When coronavirus struck Connecticut, teachers and students had their worlds turned upside down almost overnight. Schools were closed, and homes became de facto classrooms. Through all of the uncertainty, Connecticut teachers did what they always do: they rose to the occasion to take care of their students, keeping them engaged and learning.
Now, another crisis looms on the horizon. Cities and towns across the state are discussing drastic cuts to education budgets that will eliminate critical resources for students and limit teachers’ ability to help them succeed.
For our state to recover, our schools must remain high priorities. That is the core message of a new CEA television ad featuring Connecticut teachers and students engaging in virtual learning.
“Throughout this health crisis, our teachers have been working harder than ever to keep their students learning in this uncertain world,” says CEA President Jeff Leake. “As we try to recover from the COVID-19 pandemic, our students will require more resources, not fewer. Proposed budget cuts will jeopardize their education, their emotional well-being, and their future. The television ad is a reminder to cities and towns to turn their efforts from making cuts to fighting for resources to educate students safely when they return to the classroom.”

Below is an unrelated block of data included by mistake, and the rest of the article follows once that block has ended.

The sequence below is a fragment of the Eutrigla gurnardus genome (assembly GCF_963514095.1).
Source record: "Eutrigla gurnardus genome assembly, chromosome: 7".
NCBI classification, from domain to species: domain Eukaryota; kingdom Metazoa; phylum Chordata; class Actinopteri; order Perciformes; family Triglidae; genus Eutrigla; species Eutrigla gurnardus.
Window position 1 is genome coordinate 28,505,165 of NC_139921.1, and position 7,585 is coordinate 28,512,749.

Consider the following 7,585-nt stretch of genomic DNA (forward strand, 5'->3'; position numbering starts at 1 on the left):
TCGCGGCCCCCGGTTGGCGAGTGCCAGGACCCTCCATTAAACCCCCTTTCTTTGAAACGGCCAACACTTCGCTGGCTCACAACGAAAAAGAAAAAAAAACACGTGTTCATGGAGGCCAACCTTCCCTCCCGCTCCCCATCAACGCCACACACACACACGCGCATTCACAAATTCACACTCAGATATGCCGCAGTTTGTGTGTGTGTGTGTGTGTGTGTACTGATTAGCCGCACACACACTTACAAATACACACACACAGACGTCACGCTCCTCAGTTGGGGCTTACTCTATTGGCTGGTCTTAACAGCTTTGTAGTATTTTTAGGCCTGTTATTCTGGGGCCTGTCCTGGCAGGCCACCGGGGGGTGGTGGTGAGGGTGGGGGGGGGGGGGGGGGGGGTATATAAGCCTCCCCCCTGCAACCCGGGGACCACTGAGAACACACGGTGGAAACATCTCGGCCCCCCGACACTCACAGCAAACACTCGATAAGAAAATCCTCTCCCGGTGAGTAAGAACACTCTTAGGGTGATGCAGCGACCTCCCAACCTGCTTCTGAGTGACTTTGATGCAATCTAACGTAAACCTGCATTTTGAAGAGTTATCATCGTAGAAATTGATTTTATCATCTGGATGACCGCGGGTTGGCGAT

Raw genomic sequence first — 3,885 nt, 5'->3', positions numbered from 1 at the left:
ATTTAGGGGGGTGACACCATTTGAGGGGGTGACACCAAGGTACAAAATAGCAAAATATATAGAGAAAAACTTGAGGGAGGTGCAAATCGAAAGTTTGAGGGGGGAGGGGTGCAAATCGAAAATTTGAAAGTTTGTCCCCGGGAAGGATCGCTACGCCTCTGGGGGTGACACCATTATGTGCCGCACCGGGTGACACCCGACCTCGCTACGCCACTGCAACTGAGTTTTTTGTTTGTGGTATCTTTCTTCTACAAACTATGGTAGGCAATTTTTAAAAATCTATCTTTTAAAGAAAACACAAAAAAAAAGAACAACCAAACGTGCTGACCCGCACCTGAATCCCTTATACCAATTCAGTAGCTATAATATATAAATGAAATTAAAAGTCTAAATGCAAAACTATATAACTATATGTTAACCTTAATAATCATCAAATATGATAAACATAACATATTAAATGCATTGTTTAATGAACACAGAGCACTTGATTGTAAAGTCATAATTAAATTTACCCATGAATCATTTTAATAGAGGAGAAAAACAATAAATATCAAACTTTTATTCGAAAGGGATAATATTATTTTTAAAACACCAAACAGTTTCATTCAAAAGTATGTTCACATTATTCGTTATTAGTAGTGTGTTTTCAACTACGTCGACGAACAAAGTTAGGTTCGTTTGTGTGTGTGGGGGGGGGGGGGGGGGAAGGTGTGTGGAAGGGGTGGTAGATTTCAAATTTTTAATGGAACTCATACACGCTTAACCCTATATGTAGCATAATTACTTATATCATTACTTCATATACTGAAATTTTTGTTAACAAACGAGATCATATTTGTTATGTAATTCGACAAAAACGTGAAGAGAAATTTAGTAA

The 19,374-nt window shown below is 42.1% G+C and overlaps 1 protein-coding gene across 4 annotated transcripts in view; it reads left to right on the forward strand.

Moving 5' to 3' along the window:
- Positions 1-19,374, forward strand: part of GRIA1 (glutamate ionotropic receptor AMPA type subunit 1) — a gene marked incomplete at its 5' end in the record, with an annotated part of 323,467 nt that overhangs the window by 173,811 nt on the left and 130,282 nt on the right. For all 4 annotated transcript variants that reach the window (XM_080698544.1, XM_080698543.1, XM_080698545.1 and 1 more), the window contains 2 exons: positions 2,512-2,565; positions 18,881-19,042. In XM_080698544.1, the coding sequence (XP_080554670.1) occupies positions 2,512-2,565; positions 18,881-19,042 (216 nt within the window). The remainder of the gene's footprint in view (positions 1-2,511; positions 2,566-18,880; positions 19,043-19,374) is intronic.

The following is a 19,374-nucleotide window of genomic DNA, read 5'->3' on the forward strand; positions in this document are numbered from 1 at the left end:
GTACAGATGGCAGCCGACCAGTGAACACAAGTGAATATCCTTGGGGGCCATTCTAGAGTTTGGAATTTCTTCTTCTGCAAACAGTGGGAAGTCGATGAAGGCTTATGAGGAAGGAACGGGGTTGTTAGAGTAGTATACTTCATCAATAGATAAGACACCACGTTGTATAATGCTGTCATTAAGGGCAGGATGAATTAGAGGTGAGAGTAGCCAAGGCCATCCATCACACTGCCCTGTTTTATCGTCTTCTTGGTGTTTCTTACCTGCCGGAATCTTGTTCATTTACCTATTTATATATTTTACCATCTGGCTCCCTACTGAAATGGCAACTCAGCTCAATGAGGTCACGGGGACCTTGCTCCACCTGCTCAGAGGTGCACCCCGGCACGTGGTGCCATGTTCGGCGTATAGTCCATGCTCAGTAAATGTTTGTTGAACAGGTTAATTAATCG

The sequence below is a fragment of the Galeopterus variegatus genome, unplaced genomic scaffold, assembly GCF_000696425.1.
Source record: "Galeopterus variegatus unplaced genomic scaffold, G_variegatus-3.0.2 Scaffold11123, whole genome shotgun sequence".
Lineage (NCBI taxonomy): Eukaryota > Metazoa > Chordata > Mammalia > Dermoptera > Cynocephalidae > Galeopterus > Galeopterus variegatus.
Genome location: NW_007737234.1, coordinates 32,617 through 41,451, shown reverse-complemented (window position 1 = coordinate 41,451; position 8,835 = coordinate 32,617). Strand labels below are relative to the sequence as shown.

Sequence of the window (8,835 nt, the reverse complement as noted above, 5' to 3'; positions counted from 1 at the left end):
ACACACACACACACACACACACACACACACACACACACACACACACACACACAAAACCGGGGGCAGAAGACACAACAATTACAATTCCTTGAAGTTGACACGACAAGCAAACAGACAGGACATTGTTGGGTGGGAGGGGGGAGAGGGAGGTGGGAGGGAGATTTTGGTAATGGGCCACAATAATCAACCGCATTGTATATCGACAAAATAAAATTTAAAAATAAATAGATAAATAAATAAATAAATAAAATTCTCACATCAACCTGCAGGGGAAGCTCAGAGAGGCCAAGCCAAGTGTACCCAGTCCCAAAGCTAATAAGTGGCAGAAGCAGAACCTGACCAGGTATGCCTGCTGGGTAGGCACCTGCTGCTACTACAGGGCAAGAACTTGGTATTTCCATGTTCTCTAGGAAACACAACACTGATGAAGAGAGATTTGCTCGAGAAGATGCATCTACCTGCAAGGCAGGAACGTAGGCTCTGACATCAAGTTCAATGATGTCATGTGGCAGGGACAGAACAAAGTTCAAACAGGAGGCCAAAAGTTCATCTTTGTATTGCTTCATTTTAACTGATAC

The ad shows three of Connecticut’s public school educators engaged in what tens of thousands of their colleagues have been doing since mid-March: teaching virtually. Featured are 2020 Connecticut Teacher of the Year Meghan Hatch-Geary, and Paul Geary, both English teachers at Woodland Regional High School in Beacon Falls, and Tracey Lafayette, a third-grade teacher at O’Brien STEM Academy in East Hartford.
As news headlines broadcast plans for devastating budget cuts in cities and towns throughout the state, the ad asks, “Cutting education, undercutting our children…at a time like this? No way.”
Leake urges local board of education and town council members to listen to the public outcry against education cuts. “Do what’s right for our students, our teachers, and our schools. Supporting our public schools and dedicated teachers is an investment in our children’s future and in our own future as a state.”
The TV ad ends with this message: “Our children, our teachers, and our schools can’t afford another crisis. Support our students, support our teachers, support our public schools.”
The ad begins airing on Connecticut’s major network television stations and online news sites today.